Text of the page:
The Packer deal took everybody by surprise. It coincided perfectly with the media reform announcements, but in fact had more to do with maximising shareholders value than with media reforms.
The media reforms had already been pretty well demolished by the Prime Minister in late 2005, and what was left over was just enough for the media moguls to grab some last-minute dollars out of a rapidly declining old media industry. They wouldn’t have been able to do this if the Minister had offered a true reform package – one that increased diversity by allowing for a fourth channel and by having a far more proactive policy regarding the new media.
By limiting the effect of the reform package to the existing media and existing players, the Minister increased the value of the old media, since, under her new rules, very few others are able to enter that space. The media barons were very grateful for this, as they all saw a significant increase in the value of their old media empires.
While the Minister keep, like a broken record, repeating the benefits of digital media, let’s not fool ourselves – the current events have nothing to do with true reforms benefiting the developments of new media.
Let’s go back to mid-2005 …..
At that time the Minister for Communications had some excellent plans for media reforms, but she was outmanoeuvred by the Prime Minister. The Prime Minister was not the least bit interested in supporting the Minister and her package was thrown to the media pack, which very quickly tore it apart.
Being a true politician she battled on as though nothing had happened and continued delivering her reform message. But it was words only – the package was empty.
Minister is embarrassing the new media industry
It’s rather embarrassing to hear the Minister continue to go on about mobile TV. I am sure she knows better, but this is apparently the only part of the new media package that has survived. She simply doesn’t have anything else to offer.
Her problem is that nobody is interested in mobile TV services – not in Australia, and not anywhere else in the world. And, just to make sure that she protects the old media in this business also, she is even allowing them to bid for new government-owned spectrum around such services.
Doesn’t she remember what happened with digital TV spectrum? It was quickly gobbled up by the old media to prevent anybody else from entering the market.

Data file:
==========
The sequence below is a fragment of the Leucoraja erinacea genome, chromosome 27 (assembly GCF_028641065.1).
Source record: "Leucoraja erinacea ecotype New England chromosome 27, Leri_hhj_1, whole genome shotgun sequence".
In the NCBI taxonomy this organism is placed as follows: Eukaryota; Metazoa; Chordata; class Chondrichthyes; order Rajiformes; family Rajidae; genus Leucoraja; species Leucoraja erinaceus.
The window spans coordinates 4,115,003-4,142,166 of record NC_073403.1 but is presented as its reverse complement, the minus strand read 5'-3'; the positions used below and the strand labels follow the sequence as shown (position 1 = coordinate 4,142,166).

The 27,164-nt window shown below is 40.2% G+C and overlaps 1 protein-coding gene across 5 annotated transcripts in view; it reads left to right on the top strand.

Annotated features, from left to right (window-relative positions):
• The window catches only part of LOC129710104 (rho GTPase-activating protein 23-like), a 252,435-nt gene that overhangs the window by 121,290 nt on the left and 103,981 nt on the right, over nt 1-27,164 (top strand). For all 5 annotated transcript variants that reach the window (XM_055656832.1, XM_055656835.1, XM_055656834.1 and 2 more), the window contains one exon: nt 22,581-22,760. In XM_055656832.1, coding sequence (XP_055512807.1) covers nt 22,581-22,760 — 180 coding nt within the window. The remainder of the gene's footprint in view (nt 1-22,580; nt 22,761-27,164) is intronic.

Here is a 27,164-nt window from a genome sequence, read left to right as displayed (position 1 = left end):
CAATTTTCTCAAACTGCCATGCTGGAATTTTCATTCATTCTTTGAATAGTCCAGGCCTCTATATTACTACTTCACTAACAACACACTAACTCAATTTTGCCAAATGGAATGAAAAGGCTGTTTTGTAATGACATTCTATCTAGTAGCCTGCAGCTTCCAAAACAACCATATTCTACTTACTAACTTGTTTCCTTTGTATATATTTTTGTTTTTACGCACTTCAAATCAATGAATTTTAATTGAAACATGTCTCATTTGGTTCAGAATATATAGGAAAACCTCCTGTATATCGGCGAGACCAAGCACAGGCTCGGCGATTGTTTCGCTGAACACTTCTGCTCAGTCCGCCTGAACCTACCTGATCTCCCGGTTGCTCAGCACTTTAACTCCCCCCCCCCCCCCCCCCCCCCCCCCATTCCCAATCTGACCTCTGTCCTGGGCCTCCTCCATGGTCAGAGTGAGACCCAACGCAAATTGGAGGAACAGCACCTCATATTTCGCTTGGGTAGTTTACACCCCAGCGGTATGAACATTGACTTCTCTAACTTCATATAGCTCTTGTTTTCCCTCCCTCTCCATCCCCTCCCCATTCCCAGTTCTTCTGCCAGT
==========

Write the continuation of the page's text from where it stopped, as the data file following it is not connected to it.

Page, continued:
As I reported last year, there was absolutely no sense of unity or national interest in the media reforms. It was simply a very selfish individual battle – each mogul fighting for himself and, in the absence of any political support, the Minister did nothing but go along with the moguls.
Packer’s unique business sense
It became very obvious that there was no way the government could retain control of the media reforms – hence the cheery smiles from James Packer in the weeks running up to the final version of the reforms.
He arguably could have split the company beforehand, but, ever the astute businessman, he jumped at precisely the right time. With media ownership changes in the air this was the ideal opportunity to make money, and he struck at just the right moment.
We can all remember his father declaring that they heyday of commercial TV was over, and that it was time for the Packers to move out. Slowly but surely media monopolies are disappearing – more due to technological developments than to policy changes. But businesses like the Packer empire thrive in a regulated environment. Policy changes occur frequently in regulated environments and this creates great opportunities to make money. I truly respect and admire Packer’s business acumen.
He even got Rupert Murdoch to join the game and take a share in Fairfax.
Prime Minister and not Minister should have end up with egg on his face
However, it has certainly left the Minister looking like the legendary unclothed emperor. She is putting on a brave face but she must be feeling rather miserable and ill-treated. I believe she will find it impossible to convince the Australian public that these media reforms are in the national interest. Rightly or wrongly she will be labelled as the person who handed over a swag of money to the already wealthy media moguls, while at the same time failing to deliver anything that operated in the interests of the consumers and the voters. I am afraid that she will face a serious political issue with this one. The Prime Minister cleverly manoeuvred himself onto the political sideline of this issue, but it is important to remember that it was his lack of leadership that caused it all.